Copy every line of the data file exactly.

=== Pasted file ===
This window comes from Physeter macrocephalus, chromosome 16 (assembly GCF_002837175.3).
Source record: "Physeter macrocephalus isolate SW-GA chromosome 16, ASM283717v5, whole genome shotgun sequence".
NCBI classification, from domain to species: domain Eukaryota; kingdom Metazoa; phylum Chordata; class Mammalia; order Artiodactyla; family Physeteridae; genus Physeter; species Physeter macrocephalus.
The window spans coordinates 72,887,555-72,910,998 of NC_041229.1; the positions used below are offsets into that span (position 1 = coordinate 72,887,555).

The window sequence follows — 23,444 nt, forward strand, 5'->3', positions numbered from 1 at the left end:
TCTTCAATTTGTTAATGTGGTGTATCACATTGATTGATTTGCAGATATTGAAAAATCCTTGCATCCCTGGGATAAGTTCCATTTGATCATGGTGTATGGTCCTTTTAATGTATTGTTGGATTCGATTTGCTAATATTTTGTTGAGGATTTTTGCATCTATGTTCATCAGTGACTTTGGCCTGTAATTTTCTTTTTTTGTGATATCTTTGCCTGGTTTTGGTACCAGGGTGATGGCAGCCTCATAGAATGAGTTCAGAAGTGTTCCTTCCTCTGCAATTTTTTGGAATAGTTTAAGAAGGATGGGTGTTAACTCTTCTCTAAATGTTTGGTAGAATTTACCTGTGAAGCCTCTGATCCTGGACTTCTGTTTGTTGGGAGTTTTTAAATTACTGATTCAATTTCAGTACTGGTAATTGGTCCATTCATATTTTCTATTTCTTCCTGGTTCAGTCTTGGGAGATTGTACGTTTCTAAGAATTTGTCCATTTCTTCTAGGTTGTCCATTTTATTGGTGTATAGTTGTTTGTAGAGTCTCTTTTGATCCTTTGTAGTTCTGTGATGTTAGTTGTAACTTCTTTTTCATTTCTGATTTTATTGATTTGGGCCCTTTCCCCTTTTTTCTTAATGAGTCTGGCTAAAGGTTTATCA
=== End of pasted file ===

This window comes from Physeter macrocephalus, chromosome 16 (assembly GCF_002837175.3).
Source record: "Physeter macrocephalus isolate SW-GA chromosome 16, ASM283717v5, whole genome shotgun sequence".
NCBI classification, from domain to species: domain Eukaryota; kingdom Metazoa; phylum Chordata; class Mammalia; order Artiodactyla; family Physeteridae; genus Physeter; species Physeter macrocephalus.
The window spans coordinates 72,887,555-72,910,998 of NC_041229.1; the positions used below are offsets into that span (position 1 = coordinate 72,887,555).

The window sequence follows — 23,444 nt, forward strand, 5'->3', positions numbered from 1 at the left end:
TCTTCAATTTGTTAATGTGGTGTATCACATTGATTGATTTGCAGATATTGAAAAATCCTTGCATCCCTGGGATAAGTTCCATTTGATCATGGTGTATGGTCCTTTTAATGTATTGTTGGATTCGATTTGCTAATATTTTGTTGAGGATTTTTGCATCTATGTTCATCAGTGACTTTGGCCTGTAATTTTCTTTTTTTGTGATATCTTTGCCTGGTTTTGGTACCAGGGTGATGGCAGCCTCATAGAATGAGTTCAGAAGTGTTCCTTCCTCTGCAATTTTTTGGAATAGTTTAAGAAGGATGGGTGTTAACTCTTCTCTAAATGTTTGGTAGAATTTACCTGTGAAGCCTCTGATCCTGGACTTCTGTTTGTTGGGAGTTTTTAAATTACTGATTCAATTTCAGTACTGGTAATTGGTCCATTCATATTTTCTATTTCTTCCTGGTTCAGTCTTGGGAGATTGTACGTTTCTAAGAATTTGTCCATTTCTTCTAGGTTGTCCATTTTATTGGTGTATAGTTGTTTGTAGAGTCTCTTTTGATCCTTTGTAGTTCTGTGATGTTAGTTGTAACTTCTTTTTCATTTCTGATTTTATTGATTTGGGCCCTTTCCCCTTTTTTCTTAATGAGTCTGGCTAAAGGTTTATCA